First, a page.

In the gambrel house we restored, there are four bents for a total of 12 posts on the first floor. There are 8 more on the second floor.Gambrel Barn Home_Green Mountain Timber Frames_3

But how do you designate which side of the building each piece will live on?
Each exterior post is a component of both an eve wall, and a member of a bent. Therefore, each of the joint sections must be labeled. When we cut a new frame or relabel an old frame, we use “B” for bent, and “P” for plate, or eve wall. On top of this distinction, we distinguish which of the two eave walls any given post or brace belongs to.

In the gambrel, the original builders added a diagonal line to the numbers in order to make this distinction. This line makes post #4 look like this:Labeling System_1840s timber frame_Green Mountain Timber Frames_5Note the four slashes, and the one slash with an additional diagonal cut. The opposite wall does not have the diagonal marking. 

Below is a label on a floor joist that had us stumped for a while. Then we realized – the framers were distinguishing the roman numeral 9- IX, from the roman numeral 11- XI. What if on raising day someone was looking at the floor joist upside down?

Joist Number Nine Drops Down_Green Mountain Timber Frames_6

Joist #9 drops into the “summer beam”, the central heavy timber that supports the floor system.

Timber Frame Label System_Green Mountain Timber Frames_7

Here is #11, not to be confused with #9!

We have not seen this marking before, but surmise that it meant 11. If anyone has seen this designation for 11 before, please tell us about it!

How do you designate that a post is a center post rather than located on an exterior wall?
Here is how they labeled an exterior mid post on the gambrel:

Exterior mid post on Gambrel Barn Frame_Green Mountain Timber Frames

Someone took artistic care with this inscription!

And here is the label on an upper post that supports the rafter system. Notice our modern (and much less attractive) label on the tenon where it will be hidden:Modern Label on Tenon_Green Mountain Timber Frames_9The gambrel has a unique system where the floor girts and joists went out beyond the eve to create an overhang. Heavy planks rested on the joist tails. Here is a photo of the labeling of those planks:Labeling System for heavy planks on joist tails_green mountain timber frames_10Another beautiful inscription was often placed on a central board in the ceiling. This photo is one of these daisy wheels:Daisy Wheels_Timber Frame Labeling System_11We re-label each joint as we take it down. Occasionally, in the excitement of disassembly, we miss a piece or even mis-label. When we are stumped, we often look for the original labels and figure out where it will be “at home.”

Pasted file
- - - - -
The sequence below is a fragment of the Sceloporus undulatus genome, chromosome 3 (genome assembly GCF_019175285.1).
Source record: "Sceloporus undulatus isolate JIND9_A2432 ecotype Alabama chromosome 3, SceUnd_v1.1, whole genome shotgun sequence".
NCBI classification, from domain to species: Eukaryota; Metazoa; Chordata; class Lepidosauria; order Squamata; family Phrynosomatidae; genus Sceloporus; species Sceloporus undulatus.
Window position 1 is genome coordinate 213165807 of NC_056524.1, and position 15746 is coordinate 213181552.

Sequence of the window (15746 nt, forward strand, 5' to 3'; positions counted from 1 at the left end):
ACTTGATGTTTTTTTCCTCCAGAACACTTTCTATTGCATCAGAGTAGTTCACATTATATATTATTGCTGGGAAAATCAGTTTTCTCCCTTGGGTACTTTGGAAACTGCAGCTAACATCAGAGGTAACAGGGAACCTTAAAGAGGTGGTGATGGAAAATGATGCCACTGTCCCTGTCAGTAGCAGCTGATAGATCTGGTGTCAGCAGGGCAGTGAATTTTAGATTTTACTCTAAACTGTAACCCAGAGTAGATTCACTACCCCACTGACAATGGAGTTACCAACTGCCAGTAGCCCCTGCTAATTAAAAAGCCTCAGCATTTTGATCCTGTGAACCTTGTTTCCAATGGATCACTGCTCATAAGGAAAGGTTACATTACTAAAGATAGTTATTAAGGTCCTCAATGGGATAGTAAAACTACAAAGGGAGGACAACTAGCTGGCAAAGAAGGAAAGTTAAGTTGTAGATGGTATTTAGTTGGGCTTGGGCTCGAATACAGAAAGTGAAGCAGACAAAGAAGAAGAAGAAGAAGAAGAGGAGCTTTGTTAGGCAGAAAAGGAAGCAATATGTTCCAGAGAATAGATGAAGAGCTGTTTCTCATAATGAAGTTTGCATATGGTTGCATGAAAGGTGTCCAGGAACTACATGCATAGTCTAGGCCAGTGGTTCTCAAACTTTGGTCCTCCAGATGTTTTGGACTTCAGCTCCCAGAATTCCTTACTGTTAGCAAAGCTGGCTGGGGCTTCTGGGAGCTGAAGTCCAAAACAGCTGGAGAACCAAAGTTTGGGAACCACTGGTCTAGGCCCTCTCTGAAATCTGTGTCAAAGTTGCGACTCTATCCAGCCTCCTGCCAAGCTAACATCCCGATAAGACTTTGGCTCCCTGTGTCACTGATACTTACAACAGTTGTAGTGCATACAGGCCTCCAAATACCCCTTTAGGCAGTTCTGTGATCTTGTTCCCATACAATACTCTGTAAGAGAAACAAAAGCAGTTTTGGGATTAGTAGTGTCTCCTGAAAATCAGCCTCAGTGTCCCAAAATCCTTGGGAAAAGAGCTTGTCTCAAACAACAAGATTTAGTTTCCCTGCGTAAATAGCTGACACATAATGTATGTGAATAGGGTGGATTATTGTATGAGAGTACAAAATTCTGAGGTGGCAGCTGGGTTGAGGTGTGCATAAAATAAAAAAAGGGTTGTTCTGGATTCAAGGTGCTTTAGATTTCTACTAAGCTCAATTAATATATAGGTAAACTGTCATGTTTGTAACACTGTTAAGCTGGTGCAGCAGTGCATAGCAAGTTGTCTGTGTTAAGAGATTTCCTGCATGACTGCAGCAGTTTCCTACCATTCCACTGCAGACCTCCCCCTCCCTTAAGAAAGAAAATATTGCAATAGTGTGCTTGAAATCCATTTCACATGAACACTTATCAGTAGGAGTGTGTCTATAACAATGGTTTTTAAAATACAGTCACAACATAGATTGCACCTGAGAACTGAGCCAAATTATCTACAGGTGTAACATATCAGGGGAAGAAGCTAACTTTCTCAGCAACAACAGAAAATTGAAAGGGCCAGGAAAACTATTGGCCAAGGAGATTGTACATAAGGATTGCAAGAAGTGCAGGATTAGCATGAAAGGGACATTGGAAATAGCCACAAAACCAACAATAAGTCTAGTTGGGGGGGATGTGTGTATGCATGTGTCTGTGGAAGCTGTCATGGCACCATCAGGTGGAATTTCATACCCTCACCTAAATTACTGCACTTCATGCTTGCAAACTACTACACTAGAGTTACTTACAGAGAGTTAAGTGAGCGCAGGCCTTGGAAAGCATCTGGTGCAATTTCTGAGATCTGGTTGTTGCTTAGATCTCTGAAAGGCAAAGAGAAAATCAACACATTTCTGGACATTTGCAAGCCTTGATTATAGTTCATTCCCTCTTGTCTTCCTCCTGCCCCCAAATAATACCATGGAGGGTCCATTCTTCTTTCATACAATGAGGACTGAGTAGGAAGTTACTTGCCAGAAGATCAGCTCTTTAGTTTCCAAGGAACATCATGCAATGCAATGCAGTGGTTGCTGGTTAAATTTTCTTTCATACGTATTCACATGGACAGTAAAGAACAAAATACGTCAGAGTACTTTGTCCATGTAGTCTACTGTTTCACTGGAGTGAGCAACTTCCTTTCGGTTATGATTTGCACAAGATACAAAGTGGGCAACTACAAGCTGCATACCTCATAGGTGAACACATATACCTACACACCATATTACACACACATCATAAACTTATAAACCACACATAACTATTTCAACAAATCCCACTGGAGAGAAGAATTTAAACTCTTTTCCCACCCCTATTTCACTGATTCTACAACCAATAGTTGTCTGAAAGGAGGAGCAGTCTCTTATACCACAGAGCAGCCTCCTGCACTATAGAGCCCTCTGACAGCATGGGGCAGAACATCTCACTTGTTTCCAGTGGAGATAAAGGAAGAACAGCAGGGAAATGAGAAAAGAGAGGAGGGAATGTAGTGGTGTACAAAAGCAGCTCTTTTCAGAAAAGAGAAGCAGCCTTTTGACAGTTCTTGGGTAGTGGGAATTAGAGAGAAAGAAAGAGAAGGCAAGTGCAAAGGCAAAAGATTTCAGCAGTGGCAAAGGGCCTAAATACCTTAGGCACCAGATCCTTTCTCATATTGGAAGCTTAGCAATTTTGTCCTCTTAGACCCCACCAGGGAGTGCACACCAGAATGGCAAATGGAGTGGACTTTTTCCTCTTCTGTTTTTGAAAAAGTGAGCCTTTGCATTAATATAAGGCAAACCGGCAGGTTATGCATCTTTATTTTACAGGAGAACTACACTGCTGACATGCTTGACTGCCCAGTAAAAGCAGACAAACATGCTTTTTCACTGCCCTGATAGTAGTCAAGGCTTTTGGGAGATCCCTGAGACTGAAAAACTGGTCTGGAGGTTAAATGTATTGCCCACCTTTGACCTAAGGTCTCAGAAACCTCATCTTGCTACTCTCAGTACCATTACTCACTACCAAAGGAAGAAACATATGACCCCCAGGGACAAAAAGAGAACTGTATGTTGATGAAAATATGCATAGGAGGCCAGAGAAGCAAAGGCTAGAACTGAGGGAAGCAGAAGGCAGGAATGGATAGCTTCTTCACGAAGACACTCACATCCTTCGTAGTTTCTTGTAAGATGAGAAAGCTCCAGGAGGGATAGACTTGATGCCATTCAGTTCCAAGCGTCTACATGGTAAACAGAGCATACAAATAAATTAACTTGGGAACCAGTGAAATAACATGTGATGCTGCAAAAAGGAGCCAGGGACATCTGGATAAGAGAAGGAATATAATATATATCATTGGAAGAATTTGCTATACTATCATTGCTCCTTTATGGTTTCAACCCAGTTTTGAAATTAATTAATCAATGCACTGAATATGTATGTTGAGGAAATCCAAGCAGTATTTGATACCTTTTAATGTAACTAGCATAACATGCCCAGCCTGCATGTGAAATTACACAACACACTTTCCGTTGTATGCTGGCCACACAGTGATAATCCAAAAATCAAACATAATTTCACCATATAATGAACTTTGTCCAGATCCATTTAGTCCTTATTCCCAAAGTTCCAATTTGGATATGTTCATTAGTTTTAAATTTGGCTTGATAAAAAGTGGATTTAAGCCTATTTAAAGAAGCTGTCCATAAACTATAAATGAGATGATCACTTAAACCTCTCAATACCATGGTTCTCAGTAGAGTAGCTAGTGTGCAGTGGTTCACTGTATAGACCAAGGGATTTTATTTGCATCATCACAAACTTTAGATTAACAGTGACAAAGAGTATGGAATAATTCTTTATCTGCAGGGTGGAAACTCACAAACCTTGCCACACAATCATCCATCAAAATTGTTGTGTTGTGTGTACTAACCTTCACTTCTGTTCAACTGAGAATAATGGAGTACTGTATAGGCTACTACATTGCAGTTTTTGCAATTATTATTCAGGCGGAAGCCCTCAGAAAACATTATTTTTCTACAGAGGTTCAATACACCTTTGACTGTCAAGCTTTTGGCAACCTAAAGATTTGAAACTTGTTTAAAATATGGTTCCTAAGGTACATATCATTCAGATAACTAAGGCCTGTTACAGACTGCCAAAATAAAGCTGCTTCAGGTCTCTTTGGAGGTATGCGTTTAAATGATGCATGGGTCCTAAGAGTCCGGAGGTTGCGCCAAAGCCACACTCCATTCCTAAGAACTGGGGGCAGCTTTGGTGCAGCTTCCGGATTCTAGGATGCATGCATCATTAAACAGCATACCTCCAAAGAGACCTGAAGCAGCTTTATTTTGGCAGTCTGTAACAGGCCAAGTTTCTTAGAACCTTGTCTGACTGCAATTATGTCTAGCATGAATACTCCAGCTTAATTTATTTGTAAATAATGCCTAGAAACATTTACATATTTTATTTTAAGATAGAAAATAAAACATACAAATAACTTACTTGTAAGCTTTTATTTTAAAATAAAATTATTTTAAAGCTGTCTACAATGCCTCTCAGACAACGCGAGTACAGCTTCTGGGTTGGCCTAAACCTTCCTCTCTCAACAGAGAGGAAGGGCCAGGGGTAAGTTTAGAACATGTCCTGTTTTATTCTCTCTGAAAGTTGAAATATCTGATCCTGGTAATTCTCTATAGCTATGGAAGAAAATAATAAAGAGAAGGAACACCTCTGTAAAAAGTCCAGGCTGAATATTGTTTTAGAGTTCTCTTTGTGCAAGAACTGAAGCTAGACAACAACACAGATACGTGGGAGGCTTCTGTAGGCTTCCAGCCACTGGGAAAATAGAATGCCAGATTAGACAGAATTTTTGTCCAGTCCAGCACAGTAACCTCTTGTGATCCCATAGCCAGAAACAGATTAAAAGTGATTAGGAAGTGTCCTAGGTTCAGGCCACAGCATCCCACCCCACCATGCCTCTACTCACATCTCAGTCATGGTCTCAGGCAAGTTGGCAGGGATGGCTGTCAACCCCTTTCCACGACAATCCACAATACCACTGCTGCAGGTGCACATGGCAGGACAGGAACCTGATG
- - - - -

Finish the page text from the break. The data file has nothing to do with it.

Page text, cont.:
Pragmatic & Beautiful
These old labels are both useful and artistic. They were created using very sharp chisels, often of a “gouge” or cupped variety, as well as compasses. The labels add beauty to the finished space when visible. As with all aspects of vintage frames, much can be learned about the people who crafted the barns or homes by looking at their “handwriting.”

Some label inscriptions are flowery and large; others are more subtle and small, meant to disappear visually once the frame is up.

Below is a brace and post from the North Hero barn:

Labeling system for post and beam historic barns_green mountain timber frames

This builder used much smaller labels and a different marking

How did the framers come up with these markings, and are they universal? 

We do not know how the craftsmen from the past decided on the specifics of their labeling systems. The pragmatic aspect of the labels means that each frame contains its own logic. That is to say, it is a self-contained system that can differ frame to frame. We are just grateful when we see the labels match each other on each joint and we know we’ve put the pieces back together correctly! We like to imagine the framers carefully making the inscriptions generations ago, and we are grateful for the artistic care represented in these labels!

Here is one of my favorites – a label designating a second floor post and brace on the gambrel:Second floor post label_Green Mountain Timber Frames_11

Have you seen labels on pieces of your house? 

Please let us know what you might know about old labeling systems! In particular, we are curious if anyone has seen the representation of 11 that we’ve shown on the gambrel floor joist. We’d love to hear from you.


 

Green Mountain Timber Frames specializes in restoring historic timber frames and old barn homes. Interested in more information?
We’d love to hear from you!
(802) 774.8972
Luke@GreenMountainTimberFrames.com

 

Geometry in Historical Frames – a guest blog

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This week’s guest blog is from architect and historian Jane Griswold Radocchia. You can learn more about her work in her personal blog. She writes here about her encounter with one of Dan McKeen’s barn restoration projects and how she could determine that the builder of this 1791 barn used geometry to build the original frame.